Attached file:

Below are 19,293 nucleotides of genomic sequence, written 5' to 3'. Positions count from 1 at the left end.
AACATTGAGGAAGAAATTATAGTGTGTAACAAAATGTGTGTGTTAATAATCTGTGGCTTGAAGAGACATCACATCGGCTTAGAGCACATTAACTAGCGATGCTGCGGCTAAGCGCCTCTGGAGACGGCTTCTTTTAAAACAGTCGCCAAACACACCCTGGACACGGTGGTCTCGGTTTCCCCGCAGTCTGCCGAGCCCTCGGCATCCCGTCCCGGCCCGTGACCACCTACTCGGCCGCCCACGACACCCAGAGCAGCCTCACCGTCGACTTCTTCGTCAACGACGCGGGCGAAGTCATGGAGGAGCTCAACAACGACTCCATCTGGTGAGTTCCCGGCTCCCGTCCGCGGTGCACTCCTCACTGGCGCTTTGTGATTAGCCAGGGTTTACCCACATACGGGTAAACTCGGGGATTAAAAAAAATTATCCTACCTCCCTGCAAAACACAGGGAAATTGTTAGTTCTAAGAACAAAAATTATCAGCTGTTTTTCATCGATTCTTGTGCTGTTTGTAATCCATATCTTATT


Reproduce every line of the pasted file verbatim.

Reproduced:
Below are 19,293 nucleotides of genomic sequence, written 5' to 3'. Positions count from 1 at the left end.
AACATTGAGGAAGAAATTATAGTGTGTAACAAAATGTGTGTGTTAATAATCTGTGGCTTGAAGAGACATCACATCGGCTTAGAGCACATTAACTAGCGATGCTGCGGCTAAGCGCCTCTGGAGACGGCTTCTTTTAAAACAGTCGCCAAACACACCCTGGACACGGTGGTCTCGGTTTCCCCGCAGTCTGCCGAGCCCTCGGCATCCCGTCCCGGCCCGTGACCACCTACTCGGCCGCCCACGACACCCAGAGCAGCCTCACCGTCGACTTCTTCGTCAACGACGCGGGCGAAGTCATGGAGGAGCTCAACAACGACTCCATCTGGTGAGTTCCCGGCTCCCGTCCGCGGTGCACTCCTCACTGGCGCTTTGTGATTAGCCAGGGTTTACCCACATACGGGTAAACTCGGGGATTAAAAAAAATTATCCTACCTCCCTGCAAAACACAGGGAAATTGTTAGTTCTAAGAACAAAAATTATCAGCTGTTTTTCATCGATTCTTGTGCTGTTTGTAATCCATATCTTATT